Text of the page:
Of all our national traits good and bad, none seems quite as entrenched and endemic as our feigned interest in anyone but ourselves. This is the consumerist, liberal morass in which Bruce Norris has set “The Pain and the Itch,” his comedic teeth-gnasher about bobos quickly losing their hold on paradise. It comes on the heels of Rebecca Gilman’s similarly themed “Dollhouse” (currently at the Goodman), and the comparisons are inevitable. Both take place in stylishly modern, upper-middleclass condos where the help is foreign, the children impeccably cute and the talk unctuous. What Gilman captures so expertly, however, is a sense of momentum. That’s precisely what’s missing in the Norris play, which feels spotted with stagnant pools of plot. Told mostly through flashback—delineated with care and precision by director Anna D. Shapiro—stay-at-home-dad Clay (Zak Orth) and his brittle wife Kelly (Mariann Mayberry) seem desperate to explain themselves to a visitor, a North African-born cab driver named Mr. Hadid. Just why this couple recounts the events of a recent Thanksgiving dinner is revealed only at the play’s end. In the meantime, Norris constructs an elliptical series of conversations and social debates that expose the speakers as well-intentioned sanctimonious blowhards. “I feel sorry for people out there,” Clay says to Mr. Hadid. “These people without kids.” Smug bastard. He gets his due, as does everyone else who ventures into the home. Norris scores acidic blows left and right—his humor is unsparing. But as the narrative draws to a close, you’re left with a numbing sensation that it was all for naught. Where’s the pain? Where’s the itch? (Nina Metz)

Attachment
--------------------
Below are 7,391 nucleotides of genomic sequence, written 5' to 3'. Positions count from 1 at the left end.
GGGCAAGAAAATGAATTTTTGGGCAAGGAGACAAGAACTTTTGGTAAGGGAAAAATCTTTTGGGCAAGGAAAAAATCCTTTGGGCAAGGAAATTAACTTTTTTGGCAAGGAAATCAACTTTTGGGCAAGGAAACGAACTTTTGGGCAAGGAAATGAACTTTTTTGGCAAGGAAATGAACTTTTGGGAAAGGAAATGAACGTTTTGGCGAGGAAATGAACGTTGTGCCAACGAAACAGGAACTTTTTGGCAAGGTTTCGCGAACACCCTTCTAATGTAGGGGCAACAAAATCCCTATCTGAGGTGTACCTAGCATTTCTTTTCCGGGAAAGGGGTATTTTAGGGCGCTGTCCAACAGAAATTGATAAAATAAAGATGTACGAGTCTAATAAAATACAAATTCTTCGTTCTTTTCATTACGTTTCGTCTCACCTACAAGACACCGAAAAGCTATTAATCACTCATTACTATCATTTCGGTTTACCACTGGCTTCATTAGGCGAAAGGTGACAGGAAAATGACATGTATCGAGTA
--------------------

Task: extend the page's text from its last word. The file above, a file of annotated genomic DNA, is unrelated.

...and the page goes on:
This production is now closed.